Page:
Digital Object Identifier (DOI)
A 26‐day oscillation in sea surface temperature (SST) data is observed in the western Indian Ocean, from 52° to 60°E and in the vicinity of the equator. The SST data used in this study are obtained from the NOAA 9 satellite and are for the years 1987 and 1988. This fluctuation of SST at a period near 26 days is found to be antisymmetric about the equator and is trapped within the equatorial waveguide (equator ±6°). The variance associated with this oscillation has a maximum located at about 3° latitude; furthermore, the variance decreases at a faster rate toward the equator than poleward. These characteristics are consistent with the latitudinal structure for the mixed Rossby‐gravity (or Yanai) waves as predicted from linear wave theory. The temporal variation of this 26‐day oscillation is most energetic during the summer season (July to September), with maximum values of 0.4°C and 0.8°C found during August of 1987 and 1988 respectively. This observation agrees with the temporal variation of Yanai waves inferred from drifting buoy observations and numerical studies of the Indian Ocean. Thus we conclude that the Yanai wave is responsible for the 26‐day fluctuation observed in the SST data in this region.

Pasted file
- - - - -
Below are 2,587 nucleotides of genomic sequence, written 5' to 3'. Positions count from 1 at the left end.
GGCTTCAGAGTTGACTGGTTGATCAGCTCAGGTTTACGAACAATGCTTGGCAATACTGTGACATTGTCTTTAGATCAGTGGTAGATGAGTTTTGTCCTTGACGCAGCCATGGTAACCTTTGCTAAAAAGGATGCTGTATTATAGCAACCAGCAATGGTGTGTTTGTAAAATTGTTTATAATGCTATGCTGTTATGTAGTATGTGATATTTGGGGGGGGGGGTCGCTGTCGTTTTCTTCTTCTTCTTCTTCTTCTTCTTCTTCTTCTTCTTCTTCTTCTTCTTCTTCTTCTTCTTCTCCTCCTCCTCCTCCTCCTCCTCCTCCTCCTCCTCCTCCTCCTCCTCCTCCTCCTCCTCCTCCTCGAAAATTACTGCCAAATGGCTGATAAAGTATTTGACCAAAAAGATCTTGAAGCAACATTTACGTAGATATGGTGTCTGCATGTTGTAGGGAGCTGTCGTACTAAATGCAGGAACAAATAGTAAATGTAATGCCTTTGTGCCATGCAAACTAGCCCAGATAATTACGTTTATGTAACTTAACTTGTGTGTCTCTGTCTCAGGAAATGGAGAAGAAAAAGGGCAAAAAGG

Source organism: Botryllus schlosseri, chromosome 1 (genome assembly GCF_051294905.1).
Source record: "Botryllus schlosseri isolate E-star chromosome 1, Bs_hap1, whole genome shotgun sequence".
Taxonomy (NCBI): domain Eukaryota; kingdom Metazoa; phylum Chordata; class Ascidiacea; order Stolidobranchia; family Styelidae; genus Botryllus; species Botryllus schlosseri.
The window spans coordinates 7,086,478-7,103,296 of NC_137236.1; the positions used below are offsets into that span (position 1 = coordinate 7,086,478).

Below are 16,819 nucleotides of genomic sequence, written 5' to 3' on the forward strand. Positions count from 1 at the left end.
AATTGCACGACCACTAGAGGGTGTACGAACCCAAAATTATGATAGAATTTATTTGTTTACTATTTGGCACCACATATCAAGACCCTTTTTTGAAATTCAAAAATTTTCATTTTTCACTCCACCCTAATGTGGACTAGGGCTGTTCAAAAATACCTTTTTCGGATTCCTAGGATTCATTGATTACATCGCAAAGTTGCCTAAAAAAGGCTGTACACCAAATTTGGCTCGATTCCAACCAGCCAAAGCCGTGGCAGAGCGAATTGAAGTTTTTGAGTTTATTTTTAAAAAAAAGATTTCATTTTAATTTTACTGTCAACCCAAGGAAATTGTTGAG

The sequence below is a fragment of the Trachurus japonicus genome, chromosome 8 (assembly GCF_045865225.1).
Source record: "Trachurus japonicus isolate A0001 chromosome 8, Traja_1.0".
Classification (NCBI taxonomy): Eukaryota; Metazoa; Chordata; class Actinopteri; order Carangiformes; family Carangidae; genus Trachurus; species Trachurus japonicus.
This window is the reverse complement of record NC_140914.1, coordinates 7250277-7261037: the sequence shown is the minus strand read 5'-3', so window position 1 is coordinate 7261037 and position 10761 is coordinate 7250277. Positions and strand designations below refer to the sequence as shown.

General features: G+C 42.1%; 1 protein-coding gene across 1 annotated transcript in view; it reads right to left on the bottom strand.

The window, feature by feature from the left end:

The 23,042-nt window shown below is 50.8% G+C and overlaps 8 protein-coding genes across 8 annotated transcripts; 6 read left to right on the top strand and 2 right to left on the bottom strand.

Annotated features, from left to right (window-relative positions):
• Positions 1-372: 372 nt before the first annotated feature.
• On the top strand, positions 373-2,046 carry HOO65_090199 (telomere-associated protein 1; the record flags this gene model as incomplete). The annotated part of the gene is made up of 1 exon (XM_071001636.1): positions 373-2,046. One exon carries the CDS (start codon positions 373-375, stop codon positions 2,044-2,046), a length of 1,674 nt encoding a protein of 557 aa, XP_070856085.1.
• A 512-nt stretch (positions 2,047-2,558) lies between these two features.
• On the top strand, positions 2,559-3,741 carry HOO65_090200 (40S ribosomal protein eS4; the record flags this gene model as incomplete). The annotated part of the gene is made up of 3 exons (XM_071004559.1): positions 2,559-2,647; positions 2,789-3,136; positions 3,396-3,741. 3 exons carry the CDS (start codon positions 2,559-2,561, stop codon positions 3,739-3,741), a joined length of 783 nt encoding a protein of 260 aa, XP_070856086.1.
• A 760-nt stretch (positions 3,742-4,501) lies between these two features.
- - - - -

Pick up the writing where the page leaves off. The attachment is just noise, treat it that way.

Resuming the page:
Was this content written or created while at USF?
Citation / Publisher Attribution
Journal of Geophysical Research, v. 97, issue C6, p. 9605-9618
Copyright 1992 by the American Geophysical Union.
Scholar Commons Citation
Tsai, Pedro T. H.; O'Brien, James J.; and Luther, Mark E., "The 26‐Day Oscillation Observed in the Satellite Sea Surface Temperature Measurements in the Equatorial Western Indian Ocean" (1992). Marine Science Faculty Publications. 494.